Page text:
JAX London 2012

Seemed like a quiet conference this year.  Not really sure why, maybe it was the layout of the massive (and extremely dark) main room; maybe it was the awkward L-shape of the communal space; or maybe this year people were more interested in listening to the (really very good) sessions rather than participating or meeting other people.  Whatever the reason, it felt quiet and almost low-key. Performance seemed pretty high on the agenda, as you'd expect from a London conference, with a number of things on offer: A great keynote from Kirk Pepperdine and Martijn Verburg , covering a massive range of things to care about when thinking about performance on the first night A high-level talk about Java Performance from yours truly (which I may run again for the LJC if there's interest, but it's more likely to be a one-off) A deep dive into writing lock-free coding by Mike Barker And a talk from Kirk exploring your GC logs. It was great to see a number of LJC regulars p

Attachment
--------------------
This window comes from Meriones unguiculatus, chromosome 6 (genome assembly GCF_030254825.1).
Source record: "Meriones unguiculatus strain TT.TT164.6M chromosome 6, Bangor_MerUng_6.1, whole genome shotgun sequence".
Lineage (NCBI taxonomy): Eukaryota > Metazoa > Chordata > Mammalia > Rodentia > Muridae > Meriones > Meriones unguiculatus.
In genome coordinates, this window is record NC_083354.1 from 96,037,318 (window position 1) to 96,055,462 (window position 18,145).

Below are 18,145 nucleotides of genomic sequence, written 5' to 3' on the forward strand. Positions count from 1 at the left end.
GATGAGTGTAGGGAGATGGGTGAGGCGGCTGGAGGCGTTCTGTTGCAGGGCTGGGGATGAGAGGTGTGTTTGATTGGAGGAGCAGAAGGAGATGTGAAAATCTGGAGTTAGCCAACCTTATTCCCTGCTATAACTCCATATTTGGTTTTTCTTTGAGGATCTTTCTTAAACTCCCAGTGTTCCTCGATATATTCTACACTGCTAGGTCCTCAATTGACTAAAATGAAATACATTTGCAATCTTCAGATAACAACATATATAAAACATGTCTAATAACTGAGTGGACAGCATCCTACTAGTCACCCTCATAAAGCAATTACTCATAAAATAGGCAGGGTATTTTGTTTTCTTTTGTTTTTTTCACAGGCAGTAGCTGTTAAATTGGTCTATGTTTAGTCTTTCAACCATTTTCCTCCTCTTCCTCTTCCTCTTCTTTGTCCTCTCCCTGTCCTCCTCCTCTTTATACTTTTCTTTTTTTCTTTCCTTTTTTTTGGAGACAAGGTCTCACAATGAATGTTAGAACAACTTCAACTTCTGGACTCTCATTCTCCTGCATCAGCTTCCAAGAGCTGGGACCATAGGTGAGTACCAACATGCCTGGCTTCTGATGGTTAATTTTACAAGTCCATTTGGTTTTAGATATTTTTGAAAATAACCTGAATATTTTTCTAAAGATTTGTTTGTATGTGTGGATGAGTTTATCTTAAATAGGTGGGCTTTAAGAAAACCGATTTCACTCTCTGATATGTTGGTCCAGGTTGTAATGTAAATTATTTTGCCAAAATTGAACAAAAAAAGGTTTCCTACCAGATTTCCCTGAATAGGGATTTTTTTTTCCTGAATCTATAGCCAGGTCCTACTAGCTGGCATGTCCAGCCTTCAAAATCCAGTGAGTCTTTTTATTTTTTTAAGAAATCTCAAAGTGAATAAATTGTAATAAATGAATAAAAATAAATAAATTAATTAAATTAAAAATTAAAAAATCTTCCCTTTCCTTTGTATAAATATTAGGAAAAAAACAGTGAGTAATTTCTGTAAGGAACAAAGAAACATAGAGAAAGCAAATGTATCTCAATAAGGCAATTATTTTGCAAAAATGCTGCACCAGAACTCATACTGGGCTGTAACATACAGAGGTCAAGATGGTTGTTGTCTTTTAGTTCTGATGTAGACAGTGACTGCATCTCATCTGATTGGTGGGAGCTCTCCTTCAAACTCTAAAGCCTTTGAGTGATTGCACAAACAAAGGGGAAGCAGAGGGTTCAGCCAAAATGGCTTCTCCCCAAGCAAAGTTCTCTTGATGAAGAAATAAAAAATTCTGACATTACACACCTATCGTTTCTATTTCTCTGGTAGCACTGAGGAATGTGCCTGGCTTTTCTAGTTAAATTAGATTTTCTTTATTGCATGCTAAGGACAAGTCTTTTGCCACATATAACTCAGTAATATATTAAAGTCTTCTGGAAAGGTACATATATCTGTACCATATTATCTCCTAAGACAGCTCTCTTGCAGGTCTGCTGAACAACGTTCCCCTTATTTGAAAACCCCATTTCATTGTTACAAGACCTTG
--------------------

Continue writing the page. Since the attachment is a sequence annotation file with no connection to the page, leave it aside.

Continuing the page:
And for my next trick....

Image
The time has come, and I'm moving on from LMAX .  I've had an incredible (nearly) four years working for one of the most radical finance firms in the world, during which time I feel I've learnt more than the rest of my work experience put together, and had the pleasure to work with some of the smartest and most interesting people I've ever met. I've been invited to join 10gen and their MongoDB driver team, a challenge I am really looking forward to.  After years in finance and in the IT departments of other organisations, I'm finally working for a product firm, and an open source one.  I expect it will be very different from anything else I've been involved in. I hope this means I will be blogging even more, and that I'll have opportunities to abuse my graphics tablet producing more ridiculous scrawlings.  I also hope this will give me an opportunity to meet more people as I travel around. So, as if this were a goodbye e-mail to the company or a

Introduction to the Disruptor Slides